Chuck Earls knows a couple things: kayaks and walleye. And that’s the perfect combination for Cleveland-based Lake Erie Kayak Fishing Guided Adventures — not just a charter service and not just a kayak rental company. It’s kind of something in the middle.
Earls is the first Lake Erie kayak guide licensed by the Ohio Department of Natural Resources. He takes folks onto the lake to learn about kayaking and angling. Sometimes they arrive with their own kayak and sometimes they use one of his if either they don’t own one or don’t own one suitable for big water.
“I take out all kinds of people,” he said. “Some are thinking about getting into kayak fishing so they’ll use one of my units on days with calm, perfect weather. Others want to come out in one-to-two footers and get the experience in rougher stuff, so I always try to adapt it to each person’s needs and what they’re looking for.”
While he guides both one-on-ones and groups, Earls said he never mixes strangers because it takes away from the overall learning experience. But some groups do show up together, like a recent high school reunion crowd that hadn’t been together in decades.
“They all got together and wanted to have an experience for a few days and they all needed kayaks so they used mine,” he said. “It was great. They all fished together and had a great time on the water.”
Earls charges $250 per person per day, $375 if you use his kayaks. And they come with all safety gear, all fishing gear, and an expert guide ready to share big water walleye knowledge and kayaking experience.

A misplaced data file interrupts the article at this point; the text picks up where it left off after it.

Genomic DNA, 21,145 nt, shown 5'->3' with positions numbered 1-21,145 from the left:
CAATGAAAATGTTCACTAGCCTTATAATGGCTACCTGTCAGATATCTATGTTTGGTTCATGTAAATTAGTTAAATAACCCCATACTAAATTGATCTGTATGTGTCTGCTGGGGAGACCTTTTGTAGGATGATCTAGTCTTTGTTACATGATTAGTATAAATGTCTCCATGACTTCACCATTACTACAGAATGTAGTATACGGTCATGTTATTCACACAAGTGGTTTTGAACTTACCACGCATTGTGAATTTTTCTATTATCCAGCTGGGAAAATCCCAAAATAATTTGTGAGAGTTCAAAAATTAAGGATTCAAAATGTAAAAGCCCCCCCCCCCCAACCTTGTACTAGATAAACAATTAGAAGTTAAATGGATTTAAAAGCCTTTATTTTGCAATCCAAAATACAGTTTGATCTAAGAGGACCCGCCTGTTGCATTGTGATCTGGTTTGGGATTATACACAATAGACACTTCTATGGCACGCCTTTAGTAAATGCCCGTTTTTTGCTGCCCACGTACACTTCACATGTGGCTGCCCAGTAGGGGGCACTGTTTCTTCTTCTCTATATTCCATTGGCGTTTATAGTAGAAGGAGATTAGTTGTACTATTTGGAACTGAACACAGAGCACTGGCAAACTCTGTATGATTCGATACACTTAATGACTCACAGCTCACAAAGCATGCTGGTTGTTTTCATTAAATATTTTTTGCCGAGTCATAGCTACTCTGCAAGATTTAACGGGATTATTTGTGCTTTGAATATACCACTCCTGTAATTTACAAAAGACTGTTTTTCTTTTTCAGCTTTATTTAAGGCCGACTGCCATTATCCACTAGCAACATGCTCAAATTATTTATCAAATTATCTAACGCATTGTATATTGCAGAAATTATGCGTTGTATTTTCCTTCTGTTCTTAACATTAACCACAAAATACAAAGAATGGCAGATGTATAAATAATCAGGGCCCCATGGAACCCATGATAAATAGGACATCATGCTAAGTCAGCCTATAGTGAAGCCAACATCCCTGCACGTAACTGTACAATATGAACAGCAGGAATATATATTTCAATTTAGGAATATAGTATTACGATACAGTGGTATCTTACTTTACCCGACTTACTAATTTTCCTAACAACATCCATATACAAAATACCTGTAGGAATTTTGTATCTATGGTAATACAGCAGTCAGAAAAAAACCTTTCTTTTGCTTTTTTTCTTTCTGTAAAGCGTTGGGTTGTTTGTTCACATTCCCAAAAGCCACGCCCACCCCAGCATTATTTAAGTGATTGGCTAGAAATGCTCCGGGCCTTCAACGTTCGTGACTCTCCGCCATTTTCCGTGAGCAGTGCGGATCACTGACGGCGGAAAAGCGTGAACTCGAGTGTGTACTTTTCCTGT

Recently a client traveled from New Jersey to spend three days on Lake Erie with Earls. He was a novice kayak angler interested in saltwater fishing and wanted to learn about weather, waves, currents and re-entry. He’d come across Earls’ videos where everyone comes across everything: the Internet.
Safety Lessons as Important as Fishing
Re-entry means getting back into your kayak if you go overboard, and in videos, Earls covers that. As well as a variety of other safety topics in online videos. While fishing is a big part of Earls’ public platform, so is safety. And when it comes to kayak fishing on Lake Erie, or any large body of water, there is plenty to think about.
“You have to always remember that you are the smallest fish out there,” he said. “And you have to be able to react to anything and everything.”
Mostly that includes other boats, since kayaks are tiny and not highly visible. And while paddle vessels have the right-of-way over power vessels on the water, it doesn’t mean much if you get hit or swamped, he said.
“It’s our job to stay out of the way, so you really have to identify boats, spot them and take note of what direction they’re going,” Earls said. “Especially at night it’s a little more challenging. You want to have the same thing as big boats have: a bright 360-degree light and red and green navigation lights. Also a pocket airhorn if someone is coming toward you and you need to alert them, signal your location.”
He said sometimes people in other vessels just don’t see kayakers, and other times people think it’s cute to try to swamp someone on a kayak.
“Every once in a while, you’re going to have an incident,” he said. “It happens. But this one guy shifts twice despite my adjusting course, obviously trying to swamp me, which isn’t a problem for me but what if it’s someone who’s not prepared? What if you did that to the wrong person and they never came back?”
Earls said in cold weather fishing a dry suit is a must. He wears a Kokatat, though says Mustang brand or other quality suits will keep you warm, dry and possibly save your life. He cautioned against cheaper versions of dry suits that can be found online.
“You’re probably going to spend at least $600 on a reputable brand,” he said. “You could get one a lot cheaper on Amazon or from some offshore company but you want one that’s reputable, because if the thing doesn’t do what it’s supposed to do, it could be your life.”